Joseph Gaetan-Pelletier and Lorie Dubuque are not looking forward to winter.
The couple live in an uninsulated and leaking trailer that has no electricity or running water on a lot just outside Duncan.
And that’s a step up from living in Gaetan-Pelletier’s pick-up truck, where they lived for some time before the couple managed to scrape together $500 for stepping up to this the dilapidated trailer.
Gaetan-Pelletier has been struggling with bone cancer and a list of other ailments for years and is unable to work. He collects $970 a month on disability. Dubuque’s only income is a small widow’s pension, and the couple has been trying unsuccessfully for two years to find a decent place to rent in the area.
“The cheapest rent we can find is about $900 a month, and we just can’t afford to pay that,” Gaetan-Pelletier said.
“We’ve talked to our MLA and anyone else we thought could help, but we’ve gotten nowhere. The Canadian Cancer Society has even been looking for a place for us and have had no success either. My name has been on a waiting list at BC Housing for two years as well. Other people have managed to get modular homes through government initiatives and other programs and we’re wondering, why not us?”
With skyrocketing rents and an ongoing affordable housing shortage, more and more people who wouldn’t have been homeless a few years ago are now finding themselves in similar situations.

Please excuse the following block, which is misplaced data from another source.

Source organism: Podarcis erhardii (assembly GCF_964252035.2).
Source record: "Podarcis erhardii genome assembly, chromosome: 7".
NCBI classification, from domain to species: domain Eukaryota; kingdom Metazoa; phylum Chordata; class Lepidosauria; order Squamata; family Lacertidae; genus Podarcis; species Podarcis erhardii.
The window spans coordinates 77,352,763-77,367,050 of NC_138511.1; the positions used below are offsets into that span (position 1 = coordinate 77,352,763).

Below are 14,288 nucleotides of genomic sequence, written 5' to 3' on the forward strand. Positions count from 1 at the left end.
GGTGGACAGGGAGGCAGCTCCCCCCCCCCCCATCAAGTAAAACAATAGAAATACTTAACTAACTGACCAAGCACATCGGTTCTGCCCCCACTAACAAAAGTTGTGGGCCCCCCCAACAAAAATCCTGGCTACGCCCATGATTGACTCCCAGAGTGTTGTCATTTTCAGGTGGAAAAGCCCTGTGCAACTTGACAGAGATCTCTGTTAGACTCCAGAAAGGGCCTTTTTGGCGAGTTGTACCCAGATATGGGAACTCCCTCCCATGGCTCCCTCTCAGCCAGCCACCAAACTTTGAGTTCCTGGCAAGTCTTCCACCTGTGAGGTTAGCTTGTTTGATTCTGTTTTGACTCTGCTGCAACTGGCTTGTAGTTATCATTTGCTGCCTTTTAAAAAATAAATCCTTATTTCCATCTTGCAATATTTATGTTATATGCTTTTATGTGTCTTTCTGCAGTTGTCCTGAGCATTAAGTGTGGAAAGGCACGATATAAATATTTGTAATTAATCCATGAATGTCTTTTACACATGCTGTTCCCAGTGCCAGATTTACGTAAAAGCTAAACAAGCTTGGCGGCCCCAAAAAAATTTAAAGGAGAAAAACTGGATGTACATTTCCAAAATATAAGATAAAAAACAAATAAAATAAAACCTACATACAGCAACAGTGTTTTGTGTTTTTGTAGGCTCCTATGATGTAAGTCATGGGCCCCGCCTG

The opioid crisis is also playing a role, but statistics show that only about 30 per cent of those who are currently homeless have drug addictions, and Gaetan-Pelletier and Dubuque are not among them.
“We really need help,” Gaetan-Pelletier. “We’re facing a tough winter.”
Keith Simmonds is a minister at the Duncan United Church which offers programs for the homeless. He is also a member of the Cowichan Coalition to Address Homelessness and Affordable Housing.
He said that it appears that the homeless problem in the Cowichan Valley, and across B.C. and Canada, is only getting worse as the disadvantaged brace for another cold winter season.
“We’re seeing more people sleeping around the church these days, which may be connected to them being driven to this area from the highway corridor (following the implementation of North Cowichan’s and Duncan’s joint Safer Community Plan).”
Simmonds said there are housing programs specifically geared to older people like Gaetan-Pelletier, who is 63, and Dubuque, who is 59.
He said they include programs offered from organizations like the Kiwanis, BC Housing and the Cowichan Housing Association.
“But there are waiting lists for all or most of them,” he said. “There are other programs being planned but, from what I see right now, the problem is getting worse.”
The majority of voters across the Cowichan Valley Regional District gave the green light to establishing an affordable housing initiative, that would cost a maximum of $765,000 per year, in last fall’s referendum.
The Cowichan Housing Association, which is responsible for the management of the initiative, has spent a lot of time and effort since the referendum researching and devising strategies on how to best implement the program.
John Horn, the CHA’s executive director, said the CHA now has a committee in place to begin receiving applications for affordable housing projects.
“We’re working with groups across the region to make applications,” Horn said. “One of them, from the Ladysmith Resource Association, is very close to being submitted, and construction could begin as soon as six months, with completion in about a year.”
Horn said applications have to go through a long and arduous process, including doing environmental assessments and obtaining required permits, so it’s hard to say when more affordable housing projects will come on line.
“There’s a million things that have to be done before we even dig the first hole in the ground,” he said.